ATPase pumps use ATP as energy to work.
Is this known as phosphorylation of the pump?
Does this mean that kinases move ATP to the pumps which then use this ATP?
Most schemes on the internet depict free ATP which comes into contact with the pumps and not kinase-carried ATP.

(I am not a student, I try to learn biology online. Also sorry for my english, it is not my native language)

An ATPase pump uses the energy from ATP to transport things across membranes. The pump itself doesn't get phosporylated. It dephosphorylates the ATP and uses the energy produced. A kinase is a different enzyme that adds phosphate groups to substrates and doesn't have anything to do with the activity of an ATPase pump.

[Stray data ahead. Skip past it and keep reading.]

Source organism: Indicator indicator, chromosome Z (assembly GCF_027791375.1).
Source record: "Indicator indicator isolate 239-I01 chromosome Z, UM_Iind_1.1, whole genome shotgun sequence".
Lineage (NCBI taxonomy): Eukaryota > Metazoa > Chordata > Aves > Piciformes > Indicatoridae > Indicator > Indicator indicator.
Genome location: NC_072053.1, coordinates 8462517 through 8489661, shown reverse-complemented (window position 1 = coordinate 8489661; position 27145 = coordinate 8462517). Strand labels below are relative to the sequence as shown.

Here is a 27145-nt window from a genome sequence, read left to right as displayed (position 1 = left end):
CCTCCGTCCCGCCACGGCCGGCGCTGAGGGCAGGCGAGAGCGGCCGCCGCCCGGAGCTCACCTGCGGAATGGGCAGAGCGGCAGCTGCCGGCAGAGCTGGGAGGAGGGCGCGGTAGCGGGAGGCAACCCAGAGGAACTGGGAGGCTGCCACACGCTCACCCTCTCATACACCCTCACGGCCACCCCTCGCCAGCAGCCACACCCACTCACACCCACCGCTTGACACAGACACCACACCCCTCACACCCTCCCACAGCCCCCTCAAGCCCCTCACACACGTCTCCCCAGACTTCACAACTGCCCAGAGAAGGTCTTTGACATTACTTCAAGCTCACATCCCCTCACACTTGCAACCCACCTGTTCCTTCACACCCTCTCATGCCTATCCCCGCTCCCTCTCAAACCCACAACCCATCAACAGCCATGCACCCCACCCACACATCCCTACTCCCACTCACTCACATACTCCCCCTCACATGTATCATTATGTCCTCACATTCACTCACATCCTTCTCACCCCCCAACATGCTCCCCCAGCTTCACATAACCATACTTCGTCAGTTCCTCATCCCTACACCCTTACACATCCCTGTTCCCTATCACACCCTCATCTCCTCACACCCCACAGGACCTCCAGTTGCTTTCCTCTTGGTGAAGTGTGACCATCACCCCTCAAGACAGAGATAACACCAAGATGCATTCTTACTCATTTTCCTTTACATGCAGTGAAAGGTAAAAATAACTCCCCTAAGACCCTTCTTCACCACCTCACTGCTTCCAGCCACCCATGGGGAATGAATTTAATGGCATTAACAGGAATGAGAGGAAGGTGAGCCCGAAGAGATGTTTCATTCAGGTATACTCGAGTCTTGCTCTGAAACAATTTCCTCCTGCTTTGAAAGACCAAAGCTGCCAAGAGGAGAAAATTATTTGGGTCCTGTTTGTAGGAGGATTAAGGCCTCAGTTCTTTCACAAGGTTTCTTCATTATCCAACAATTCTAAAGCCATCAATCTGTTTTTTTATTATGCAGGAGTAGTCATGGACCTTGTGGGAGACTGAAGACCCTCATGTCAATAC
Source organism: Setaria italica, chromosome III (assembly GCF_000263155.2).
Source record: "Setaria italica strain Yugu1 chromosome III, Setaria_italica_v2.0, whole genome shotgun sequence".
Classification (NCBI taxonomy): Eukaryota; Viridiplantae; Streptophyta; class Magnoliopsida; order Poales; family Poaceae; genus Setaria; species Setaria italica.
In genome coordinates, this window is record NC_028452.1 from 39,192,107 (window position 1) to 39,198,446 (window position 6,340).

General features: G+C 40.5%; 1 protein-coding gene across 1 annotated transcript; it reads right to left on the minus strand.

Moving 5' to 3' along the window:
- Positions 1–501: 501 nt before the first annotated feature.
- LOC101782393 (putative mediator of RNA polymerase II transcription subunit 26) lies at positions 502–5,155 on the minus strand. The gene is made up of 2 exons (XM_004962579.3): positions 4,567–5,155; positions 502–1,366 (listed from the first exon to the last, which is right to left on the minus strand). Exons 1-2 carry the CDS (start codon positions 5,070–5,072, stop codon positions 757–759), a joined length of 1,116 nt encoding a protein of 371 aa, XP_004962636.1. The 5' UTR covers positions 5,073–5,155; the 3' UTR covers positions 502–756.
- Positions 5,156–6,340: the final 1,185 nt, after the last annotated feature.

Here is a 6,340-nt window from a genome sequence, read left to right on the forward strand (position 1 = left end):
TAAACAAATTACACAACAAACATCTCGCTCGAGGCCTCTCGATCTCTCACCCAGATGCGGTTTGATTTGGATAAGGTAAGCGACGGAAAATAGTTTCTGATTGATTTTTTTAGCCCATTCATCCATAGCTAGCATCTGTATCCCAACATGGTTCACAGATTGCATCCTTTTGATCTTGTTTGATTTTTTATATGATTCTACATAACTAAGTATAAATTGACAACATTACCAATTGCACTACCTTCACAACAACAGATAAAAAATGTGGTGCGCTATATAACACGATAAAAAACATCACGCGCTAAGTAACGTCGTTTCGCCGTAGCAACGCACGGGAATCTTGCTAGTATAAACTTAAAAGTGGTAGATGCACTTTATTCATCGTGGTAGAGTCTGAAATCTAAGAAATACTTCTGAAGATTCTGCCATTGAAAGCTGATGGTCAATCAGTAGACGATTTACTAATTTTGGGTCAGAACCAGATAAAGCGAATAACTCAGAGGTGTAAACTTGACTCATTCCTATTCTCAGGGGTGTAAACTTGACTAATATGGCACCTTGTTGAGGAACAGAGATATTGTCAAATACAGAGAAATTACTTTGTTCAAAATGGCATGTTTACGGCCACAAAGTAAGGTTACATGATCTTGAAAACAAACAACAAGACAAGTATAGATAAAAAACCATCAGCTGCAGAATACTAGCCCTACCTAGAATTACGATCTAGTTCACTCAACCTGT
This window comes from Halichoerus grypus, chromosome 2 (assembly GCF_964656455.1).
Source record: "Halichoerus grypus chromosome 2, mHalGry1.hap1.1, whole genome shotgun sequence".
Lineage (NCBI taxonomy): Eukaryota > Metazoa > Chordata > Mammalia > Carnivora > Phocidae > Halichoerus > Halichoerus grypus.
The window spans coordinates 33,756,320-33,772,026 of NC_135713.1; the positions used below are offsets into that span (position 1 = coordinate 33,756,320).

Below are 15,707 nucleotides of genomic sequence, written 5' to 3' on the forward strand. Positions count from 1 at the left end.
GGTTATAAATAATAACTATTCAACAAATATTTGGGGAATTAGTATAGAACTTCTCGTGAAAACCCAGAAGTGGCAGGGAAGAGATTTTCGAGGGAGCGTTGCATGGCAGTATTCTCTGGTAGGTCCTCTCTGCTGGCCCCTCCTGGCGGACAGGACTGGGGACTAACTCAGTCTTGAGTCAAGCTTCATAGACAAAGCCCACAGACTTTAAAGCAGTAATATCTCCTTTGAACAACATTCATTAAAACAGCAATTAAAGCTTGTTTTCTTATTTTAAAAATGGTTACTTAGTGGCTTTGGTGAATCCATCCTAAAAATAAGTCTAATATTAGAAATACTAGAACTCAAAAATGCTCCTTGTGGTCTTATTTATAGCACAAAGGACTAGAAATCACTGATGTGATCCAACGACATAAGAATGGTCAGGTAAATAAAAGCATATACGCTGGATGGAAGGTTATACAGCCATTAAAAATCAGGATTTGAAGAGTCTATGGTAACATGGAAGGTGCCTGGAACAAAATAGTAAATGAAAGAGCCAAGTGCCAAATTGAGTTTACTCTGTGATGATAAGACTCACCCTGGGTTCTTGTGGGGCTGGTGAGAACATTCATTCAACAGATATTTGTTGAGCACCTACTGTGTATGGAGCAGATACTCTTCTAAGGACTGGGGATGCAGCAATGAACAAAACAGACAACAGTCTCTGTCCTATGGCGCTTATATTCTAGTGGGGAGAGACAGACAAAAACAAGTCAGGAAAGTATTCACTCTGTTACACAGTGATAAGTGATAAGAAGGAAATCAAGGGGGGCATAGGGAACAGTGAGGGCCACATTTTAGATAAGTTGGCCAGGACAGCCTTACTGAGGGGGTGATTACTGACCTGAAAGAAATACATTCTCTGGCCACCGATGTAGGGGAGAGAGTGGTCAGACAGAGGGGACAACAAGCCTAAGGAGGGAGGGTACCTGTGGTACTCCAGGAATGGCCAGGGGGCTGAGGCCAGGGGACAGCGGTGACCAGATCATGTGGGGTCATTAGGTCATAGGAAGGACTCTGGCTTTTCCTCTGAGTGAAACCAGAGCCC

Last edited by ReetikaSuri (2nd Nov 2015 10:33:21)

If I am reading this right, I don’t quite agree with you Reetika! If we are talking about the sodium-potassium-ATPase pump for example, it does appear to get phosphorylated via PKA sites - see http://www.sciencedirect.com/science/ar … 9310003054

Also see the Wkipedia entry on this ATPase.

Thanks Steve. I hadn't looked at this earlier.

But, phosphorylation of the pumps isn't how the OP describes it. The PKA sites are for pump activity regulation or regulation of distribution of pumps as per the review you mention. Phosphorylation of the pumps isn't part of the process of transporting things using energy (i.e the pump doesn't have to be phosphorylated in order to work or doesn't get phosphorylated while it's using ATP to transport something) and kinases don't bring ATP to the pump for it to carry out transport as the OP is suggesting.

Last edited by ReetikaSuri (4th Nov 2015 08:00:35)